Dr. Gifford Jones

Dr. Gifford Jones

New Japanese sponge treats acne and damaged skin

Most people envision Japanese superlative products such as cars and electronic devices. But North Americans must expand their vision of this country. The Japanese have now taken a Nobel Prize winning discovery and developed a dual action product to fight acne, brown spots, wrinkles and damaged skin.

Acne has plagued the rich and the not so rich for years. Brad Pitt appears to be flawless, but look closer and you will see countless pock marks. Catherine Zeta-Jones and Leonardo Di Caprio have also suffered from acne as well as millions of the less celebrated.

Acne affects up to 85% of young people and 11% of adults 25 and older. The good news is that it is not life-threatening. But there are few diseases that cause more embarrassment for both parents and teenagers. It occurs at a time when young people need group acceptance and reassurance. And the daily shame of face and neck peppered with blackheads and pimples is a dreadful way to start the day.

Doctors have always known that acne starts in the skin’s oil glands. These are present in large numbers on the face, neck and back. But unlike the recent blow-out of oil in the Gulf of Mexico, the skin’s oil glands also secrete a waxy substance called ‘sebum’.

This overabundance of sebum blocks the opening of glands forming a ‘whitehead’.

Trying to place a cap over the Gulf spill to stop the oil leakage proved to be a tedious task. Equally difficult, increased pressure by sebum forces the skin’s surface to form a ‘blackhead’. The colour is due to pigment, not dirt. But the presence of bacteria adds to the problem. One bacterium called ‘P acnes’ starts to multiply, resulting in varying degrees of inflammation.

A medical aphorism claims “He who treats himself has a fool for a patient.”

This is especially true for those afflicted with acne. Capping an oil well is a prudent move, but it’s an error for patients to use a variety of remedies or the wrong cosmetics to place a cap over the skin’s eruption.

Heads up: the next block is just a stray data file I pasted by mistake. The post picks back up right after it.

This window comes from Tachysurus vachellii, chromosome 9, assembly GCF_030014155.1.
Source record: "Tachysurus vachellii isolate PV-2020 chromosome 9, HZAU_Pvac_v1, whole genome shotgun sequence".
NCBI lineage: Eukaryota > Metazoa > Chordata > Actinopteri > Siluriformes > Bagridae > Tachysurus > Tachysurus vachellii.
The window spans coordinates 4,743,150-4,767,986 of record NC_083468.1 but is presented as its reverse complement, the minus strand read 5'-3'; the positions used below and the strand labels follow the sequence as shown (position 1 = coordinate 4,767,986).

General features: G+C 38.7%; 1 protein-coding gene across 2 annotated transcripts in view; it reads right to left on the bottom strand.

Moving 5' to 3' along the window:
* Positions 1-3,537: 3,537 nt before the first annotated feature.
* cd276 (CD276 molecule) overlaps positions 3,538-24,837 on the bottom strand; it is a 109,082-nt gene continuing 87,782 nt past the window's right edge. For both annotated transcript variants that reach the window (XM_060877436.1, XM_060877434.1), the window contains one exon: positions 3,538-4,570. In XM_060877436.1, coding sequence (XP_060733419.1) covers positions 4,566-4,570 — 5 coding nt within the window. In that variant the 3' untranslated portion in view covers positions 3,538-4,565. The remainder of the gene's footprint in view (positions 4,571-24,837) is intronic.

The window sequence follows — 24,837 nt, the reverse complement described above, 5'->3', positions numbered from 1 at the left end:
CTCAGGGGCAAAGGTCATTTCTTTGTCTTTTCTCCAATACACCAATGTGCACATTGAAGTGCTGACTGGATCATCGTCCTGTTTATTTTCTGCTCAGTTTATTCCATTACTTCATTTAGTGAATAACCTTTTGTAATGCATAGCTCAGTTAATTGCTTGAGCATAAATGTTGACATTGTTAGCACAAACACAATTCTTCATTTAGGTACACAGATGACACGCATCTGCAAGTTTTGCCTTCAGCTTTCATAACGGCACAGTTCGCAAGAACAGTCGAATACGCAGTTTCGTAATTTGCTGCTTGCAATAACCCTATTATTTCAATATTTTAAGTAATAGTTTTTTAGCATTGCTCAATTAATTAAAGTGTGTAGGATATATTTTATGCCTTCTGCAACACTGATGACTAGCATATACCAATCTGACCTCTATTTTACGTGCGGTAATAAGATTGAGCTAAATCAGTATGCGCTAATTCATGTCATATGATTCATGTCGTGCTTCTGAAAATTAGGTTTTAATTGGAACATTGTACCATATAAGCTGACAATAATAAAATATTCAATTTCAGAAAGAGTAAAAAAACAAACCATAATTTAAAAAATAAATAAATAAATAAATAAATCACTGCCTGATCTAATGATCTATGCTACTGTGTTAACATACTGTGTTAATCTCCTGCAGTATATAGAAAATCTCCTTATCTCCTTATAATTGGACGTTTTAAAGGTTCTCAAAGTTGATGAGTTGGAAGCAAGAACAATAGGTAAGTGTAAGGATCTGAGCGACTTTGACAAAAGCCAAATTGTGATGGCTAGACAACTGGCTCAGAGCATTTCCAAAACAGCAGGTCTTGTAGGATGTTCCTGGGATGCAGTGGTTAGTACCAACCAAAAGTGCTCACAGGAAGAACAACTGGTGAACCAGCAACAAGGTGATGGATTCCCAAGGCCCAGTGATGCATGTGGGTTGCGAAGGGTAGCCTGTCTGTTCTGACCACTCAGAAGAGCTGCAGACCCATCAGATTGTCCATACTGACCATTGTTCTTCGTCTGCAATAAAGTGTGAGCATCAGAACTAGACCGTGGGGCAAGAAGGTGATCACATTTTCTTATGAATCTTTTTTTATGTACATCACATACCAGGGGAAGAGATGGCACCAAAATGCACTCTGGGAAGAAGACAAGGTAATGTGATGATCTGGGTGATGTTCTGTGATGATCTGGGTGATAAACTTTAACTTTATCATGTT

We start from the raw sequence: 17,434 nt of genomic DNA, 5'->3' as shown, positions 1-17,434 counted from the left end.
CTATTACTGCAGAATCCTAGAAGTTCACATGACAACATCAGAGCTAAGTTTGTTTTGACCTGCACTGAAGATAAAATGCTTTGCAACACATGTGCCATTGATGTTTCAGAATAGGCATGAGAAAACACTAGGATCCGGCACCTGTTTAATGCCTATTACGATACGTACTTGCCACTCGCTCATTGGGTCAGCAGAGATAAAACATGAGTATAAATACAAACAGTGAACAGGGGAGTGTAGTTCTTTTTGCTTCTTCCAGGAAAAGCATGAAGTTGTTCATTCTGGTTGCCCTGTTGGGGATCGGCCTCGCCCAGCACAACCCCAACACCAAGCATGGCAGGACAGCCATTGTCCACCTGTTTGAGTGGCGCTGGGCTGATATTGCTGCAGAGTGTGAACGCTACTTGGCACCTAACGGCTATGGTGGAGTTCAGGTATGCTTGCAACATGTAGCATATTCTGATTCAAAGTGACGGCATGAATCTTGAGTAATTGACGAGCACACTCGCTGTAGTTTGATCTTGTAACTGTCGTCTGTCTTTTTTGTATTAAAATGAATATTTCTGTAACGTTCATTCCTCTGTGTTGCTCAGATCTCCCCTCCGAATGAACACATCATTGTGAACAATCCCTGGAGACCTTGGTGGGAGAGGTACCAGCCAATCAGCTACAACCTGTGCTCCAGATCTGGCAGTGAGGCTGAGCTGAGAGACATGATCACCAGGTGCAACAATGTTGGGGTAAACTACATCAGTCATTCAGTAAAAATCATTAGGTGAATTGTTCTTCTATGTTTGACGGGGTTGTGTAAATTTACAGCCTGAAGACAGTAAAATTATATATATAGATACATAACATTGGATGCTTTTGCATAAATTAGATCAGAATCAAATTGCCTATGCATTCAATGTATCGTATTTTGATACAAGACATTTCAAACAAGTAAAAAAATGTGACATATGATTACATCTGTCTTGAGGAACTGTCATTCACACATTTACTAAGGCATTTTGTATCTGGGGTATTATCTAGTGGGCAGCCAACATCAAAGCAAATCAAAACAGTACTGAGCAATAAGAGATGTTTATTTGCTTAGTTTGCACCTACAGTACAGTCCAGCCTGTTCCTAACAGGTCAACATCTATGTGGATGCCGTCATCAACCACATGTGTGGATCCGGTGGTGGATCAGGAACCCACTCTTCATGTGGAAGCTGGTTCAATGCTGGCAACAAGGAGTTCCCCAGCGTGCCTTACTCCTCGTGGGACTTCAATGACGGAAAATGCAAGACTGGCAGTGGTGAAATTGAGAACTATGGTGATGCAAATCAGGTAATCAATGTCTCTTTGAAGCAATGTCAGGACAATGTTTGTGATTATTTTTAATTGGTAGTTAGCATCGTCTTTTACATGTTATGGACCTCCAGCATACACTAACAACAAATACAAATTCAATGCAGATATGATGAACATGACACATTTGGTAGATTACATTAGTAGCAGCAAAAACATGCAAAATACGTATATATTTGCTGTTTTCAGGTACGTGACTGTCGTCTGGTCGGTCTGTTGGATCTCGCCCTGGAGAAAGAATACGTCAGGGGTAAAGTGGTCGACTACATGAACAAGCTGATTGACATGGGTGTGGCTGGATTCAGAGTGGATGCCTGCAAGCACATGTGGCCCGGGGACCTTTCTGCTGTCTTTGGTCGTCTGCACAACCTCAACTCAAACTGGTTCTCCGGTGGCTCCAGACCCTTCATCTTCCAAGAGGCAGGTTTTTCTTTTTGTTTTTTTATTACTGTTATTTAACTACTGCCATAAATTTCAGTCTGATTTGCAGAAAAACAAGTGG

The next error sets the stage for further trouble. It’s hard to keep acne sufferers from picking at these uncomfortable, scaly, sore and itchy lesions. This constant abrasion of large blackheads leads to permanent scarring, not good for movie stars or the rest of us.

The key to the Japanese invention for acne and damaged skin started in 1966 with the Nobel Prize being awarded to Drs. Kroto, Curl and Smalley for their discovery of fullerene, a molecule composed entirely of carbon. The real significance of fullerene is that it has 125 times the antioxidant properties of Vitamin C. This is a huge difference and benefit when it comes to repressing free radicals.

Free radicals do to the human skin what rust does to iron. Our skin and other organs need oxygen to survive. But in the process of burning oxygen free radicals, the end products of metabolism are formed and they have never been friendly to skin.

The Japanese company, Vitamin C60 BioResearch has used fullerene to develop a radical sponge that virtually soaks up free radicals from the skin. Its product, NovaC60, is the only one that contains 1.2% of the ingredient fullerene.

NovaC60 eliminates reactive oxygen which plays a role in acne formation and strongly inhibits sebum oxidation responsible for acne. It also prevents the inflammation that triggers exacerbation of acne and acts as a protective barrier for the skin.

Due to its super antioxidant properties NovaC60 also acts as a skin moisturizer, increasing the elasticity of skin, reduces brown spots, inhibits wrinkle formation and the production of Melanin, a dark pigment.

So thanks to a Nobel discovery, NovaC60 puts a cap on acne’s oily sebum and reduces skin blemishes. Today, there’s much more to be grateful for than Japan’s cars and electronics.

For more information see the web site www.novaadvancedskincare.com or use the toll-free number 1-800-559-4136. See new web site www.docgiff.com. Comments to info@docgiff.com.